Legislation update

Round up of key employment law and tax changes for the 2021/2022 financial year

Andrew Tobin, Simon Clayer, and Catherine Nufer-Barr / 05 July 2021
8 min.
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Worthwhile read for: Business owners, HR professionals, Payroll officers

The commencement of the new financial year brings with it important changes to minimum wages, unfair dismissal regulation and various tax thresholds and rates.

In this article, our Workplace and employment and Taxation teams have summarised the significant changes that employers need to be aware of. Depending on your individual circumstances, immediate action may be required from 1 July 2021 to ensure ongoing regulatory compliance.


Increases to minimum wage rates for national system employers

In accordance with the 2021 annual wage review decision of the Fair Work Commission (FWC), the following changes take effect to minimum wages from the first full pay period on, or after, 1 July 2021.

All modern award rates of pay will increase by 2.5 percent, however the FWC has determined there are “exceptional circumstances” justifying the staggering of this increase in award rates. Accordingly, the increase will apply in three stages:

  • Stage 1 — from 1 July 2021;
  • Stage 2 — from 1 September 2021; and
  • Stage 3 — from 1 November 2021.

A list of which awards fall into the respective groups can be found on the Fair Work Ombudsman’s website

The increase in wages has been staggered by the Fair Work Commission to assist those industry sectors that continue to experience the ongoing economic impacts of COVID-19. Relevantly, Stage 3 covers sectors such as the airline, hospitality and live performance industries which have been most adversely affected by the pandemic.

From 1 July 2021, the national minimum wage for adults working full time (38 hours per week) will increase from $753.80 to $772.60 (an increase of $18.80 per week).

The national minimum hourly rate for permanent national system employees will increase from $19.84 to $20.33 per hour (an increase of 49 cents per hour).

The casual loading for award/agreement free employees remains set at 25 per cent, consistent with the standard casual loading in modern awards.

The above changes apply to all workers in the national system including:

  • junior employees; 
  • employees to whom training arrangements apply; 
  • employees with a disability; and
  • to piece rates, through the operation of the methods applying to the calculation of those wages. 

The above new rates provide for a higher increase than last year’s increase of 1.75 percent. 

In making the decision to increase the national minimum wage and minimum award wages by a greater percentage than that awarded in the 2019-2020 annual wage review, the Fair Work Commission had regard to the following factors:

  • the current performance of the economy which has exceeded previously forecasted expectations;
  • the superannuation guarantee rate increase of 0.5% on 1 July 2021; and
  • Government support measures for low-income households such as the low and middle income tax offset and an increase in the Medicare levy low-income thresholds for singles, families and seniors.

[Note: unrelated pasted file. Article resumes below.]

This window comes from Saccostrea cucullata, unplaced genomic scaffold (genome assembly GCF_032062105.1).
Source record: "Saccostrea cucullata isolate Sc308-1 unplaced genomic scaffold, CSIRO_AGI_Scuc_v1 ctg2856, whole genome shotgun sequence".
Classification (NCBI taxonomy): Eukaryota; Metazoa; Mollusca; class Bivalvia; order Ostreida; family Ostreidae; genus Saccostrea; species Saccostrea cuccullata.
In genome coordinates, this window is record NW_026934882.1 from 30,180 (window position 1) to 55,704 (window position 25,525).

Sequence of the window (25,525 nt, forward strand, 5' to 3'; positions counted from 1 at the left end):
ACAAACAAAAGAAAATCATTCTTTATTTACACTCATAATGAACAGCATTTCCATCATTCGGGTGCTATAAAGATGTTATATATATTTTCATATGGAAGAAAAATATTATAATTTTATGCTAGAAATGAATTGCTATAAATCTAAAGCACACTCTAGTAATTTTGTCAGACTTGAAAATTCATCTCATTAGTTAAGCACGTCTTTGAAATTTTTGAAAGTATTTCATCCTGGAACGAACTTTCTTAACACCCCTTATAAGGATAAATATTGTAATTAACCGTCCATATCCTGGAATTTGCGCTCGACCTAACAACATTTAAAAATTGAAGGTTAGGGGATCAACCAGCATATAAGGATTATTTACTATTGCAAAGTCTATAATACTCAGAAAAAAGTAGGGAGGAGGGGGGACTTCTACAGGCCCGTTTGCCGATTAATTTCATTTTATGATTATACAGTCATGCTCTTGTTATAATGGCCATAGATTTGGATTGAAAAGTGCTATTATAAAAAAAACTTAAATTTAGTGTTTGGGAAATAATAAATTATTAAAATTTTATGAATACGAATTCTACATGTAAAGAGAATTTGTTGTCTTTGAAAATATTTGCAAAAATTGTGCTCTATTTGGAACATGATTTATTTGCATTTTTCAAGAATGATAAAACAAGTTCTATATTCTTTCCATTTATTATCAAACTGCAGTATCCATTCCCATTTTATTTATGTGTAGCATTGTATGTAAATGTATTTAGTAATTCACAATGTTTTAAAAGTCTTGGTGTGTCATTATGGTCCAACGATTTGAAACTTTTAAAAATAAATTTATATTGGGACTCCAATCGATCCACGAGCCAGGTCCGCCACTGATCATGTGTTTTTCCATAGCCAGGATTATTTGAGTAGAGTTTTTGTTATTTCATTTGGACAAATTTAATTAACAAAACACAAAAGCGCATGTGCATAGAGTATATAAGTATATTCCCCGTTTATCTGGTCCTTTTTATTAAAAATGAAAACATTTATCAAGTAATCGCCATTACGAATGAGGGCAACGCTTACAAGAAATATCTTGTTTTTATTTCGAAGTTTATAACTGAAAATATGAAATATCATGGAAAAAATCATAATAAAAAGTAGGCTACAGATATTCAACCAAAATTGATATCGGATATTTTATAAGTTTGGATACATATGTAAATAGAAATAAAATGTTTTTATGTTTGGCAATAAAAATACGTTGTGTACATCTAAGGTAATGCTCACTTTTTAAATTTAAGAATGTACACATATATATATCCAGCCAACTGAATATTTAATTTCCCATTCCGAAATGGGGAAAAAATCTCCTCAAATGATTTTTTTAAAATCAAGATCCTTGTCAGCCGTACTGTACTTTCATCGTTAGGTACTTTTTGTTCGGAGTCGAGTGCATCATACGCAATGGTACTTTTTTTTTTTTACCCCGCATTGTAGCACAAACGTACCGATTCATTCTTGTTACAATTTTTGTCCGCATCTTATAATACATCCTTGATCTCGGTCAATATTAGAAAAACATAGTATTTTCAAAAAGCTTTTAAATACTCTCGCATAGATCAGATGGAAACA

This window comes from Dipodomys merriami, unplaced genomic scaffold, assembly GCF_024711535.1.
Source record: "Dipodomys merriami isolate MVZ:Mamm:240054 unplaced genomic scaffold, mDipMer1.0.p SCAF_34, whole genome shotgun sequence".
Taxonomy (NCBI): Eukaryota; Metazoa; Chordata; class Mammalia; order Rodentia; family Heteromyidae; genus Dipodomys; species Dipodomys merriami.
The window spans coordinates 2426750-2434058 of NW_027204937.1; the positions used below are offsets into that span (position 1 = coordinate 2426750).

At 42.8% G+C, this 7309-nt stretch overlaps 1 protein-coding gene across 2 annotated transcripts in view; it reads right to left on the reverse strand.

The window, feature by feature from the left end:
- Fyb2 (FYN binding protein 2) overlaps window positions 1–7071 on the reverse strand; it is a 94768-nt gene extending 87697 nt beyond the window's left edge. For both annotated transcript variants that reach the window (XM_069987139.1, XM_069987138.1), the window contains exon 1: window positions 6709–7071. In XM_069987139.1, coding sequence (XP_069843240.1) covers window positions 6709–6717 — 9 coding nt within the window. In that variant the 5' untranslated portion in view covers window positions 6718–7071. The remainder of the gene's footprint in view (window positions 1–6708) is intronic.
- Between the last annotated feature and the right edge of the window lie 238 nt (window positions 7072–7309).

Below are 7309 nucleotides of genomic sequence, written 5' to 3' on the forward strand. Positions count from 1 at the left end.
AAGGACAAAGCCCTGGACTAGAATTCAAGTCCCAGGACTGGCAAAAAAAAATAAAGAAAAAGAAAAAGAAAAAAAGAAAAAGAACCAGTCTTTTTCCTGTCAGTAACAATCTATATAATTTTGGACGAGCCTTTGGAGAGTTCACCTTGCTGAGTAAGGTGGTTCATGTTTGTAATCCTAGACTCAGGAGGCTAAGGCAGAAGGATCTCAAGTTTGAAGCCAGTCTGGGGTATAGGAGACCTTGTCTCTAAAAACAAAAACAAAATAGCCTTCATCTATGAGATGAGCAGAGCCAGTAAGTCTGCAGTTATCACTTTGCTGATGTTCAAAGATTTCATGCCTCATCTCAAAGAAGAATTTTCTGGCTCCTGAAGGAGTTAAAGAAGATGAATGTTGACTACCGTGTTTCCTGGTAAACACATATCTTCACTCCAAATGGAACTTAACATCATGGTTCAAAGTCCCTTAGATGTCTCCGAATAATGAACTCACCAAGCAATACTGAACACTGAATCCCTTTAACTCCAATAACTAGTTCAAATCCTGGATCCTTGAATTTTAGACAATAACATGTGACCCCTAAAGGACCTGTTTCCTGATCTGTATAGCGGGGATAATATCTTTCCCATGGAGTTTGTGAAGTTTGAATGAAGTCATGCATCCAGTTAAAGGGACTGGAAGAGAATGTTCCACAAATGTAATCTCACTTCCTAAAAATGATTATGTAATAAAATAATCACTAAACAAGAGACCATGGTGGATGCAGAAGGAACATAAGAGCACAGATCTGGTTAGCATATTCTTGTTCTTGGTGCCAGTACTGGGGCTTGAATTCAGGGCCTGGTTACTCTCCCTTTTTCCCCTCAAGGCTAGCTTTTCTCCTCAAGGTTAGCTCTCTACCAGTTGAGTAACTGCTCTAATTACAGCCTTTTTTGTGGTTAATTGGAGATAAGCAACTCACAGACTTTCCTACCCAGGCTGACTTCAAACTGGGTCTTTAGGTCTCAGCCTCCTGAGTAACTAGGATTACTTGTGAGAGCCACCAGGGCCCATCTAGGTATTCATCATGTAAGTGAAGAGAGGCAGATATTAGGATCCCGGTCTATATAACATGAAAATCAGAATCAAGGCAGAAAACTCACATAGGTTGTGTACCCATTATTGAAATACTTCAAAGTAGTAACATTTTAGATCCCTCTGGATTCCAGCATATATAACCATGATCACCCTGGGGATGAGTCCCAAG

Now is an ideal time for all employers to conduct an annual review of their remuneration arrangements with their employees to ensure ongoing compliance with minimum wage rates. 

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Changes to minimum wage rates for Western Australian system employers

For those employers in Western Australia who are outside the national system, effective from 1 July 2021:

  • the minimum wage will increase from $760.00 to $779.00 per week (the Western Australia minimum wage will be $6.40 per week higher than the national minimum wage); and 
  • all Western Australia State award rates will increase by 2.5%

In the Western Australia private sector this change generally applies to the employees of employers who are not incorporated, such as sole traders and partnerships of individuals.

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Changes to unfair dismissal protection thresholds

The Fair Work Commission has announced the high-income threshold for the purposes of the Fair Work Act will increase from $153,600 to $158,500 from 1 July 2021. The threshold is indexed annually from 1 July. 

The threshold is relevant for the purposes of:

  • protection from unfair dismissal — a federally regulated employee, not covered by an award or statutory workplace agreement, does not have access to the federal unfair dismissal jurisdiction if their annual rate of earnings exceeds the high-income threshold (s.382 of the Fair Work Act); 
  • maximum compensation from an unfair dismissal claim — the maximum compensation which might be awarded by the Fair Work Commission for a successful unfair dismissal claim will increase to $79,250 (i.e., half the new high-income threshold and up from $76,800) (s.392(5) of the Fair Work Act); and
  • considering whether a modern award applies to an employee — a modern award, that would otherwise apply to an employee, does not apply where the employee is a high-income employee with a guarantee of annual earnings (s.47 and 329 of the Fair Work Act).

Western Australia imposes a separate “maximum salary level” for lodging unfair dismissal claims. The level as at 1 July 2021 is $176,900. The current figure is available on the Western Australian Industrial Relations Commission website.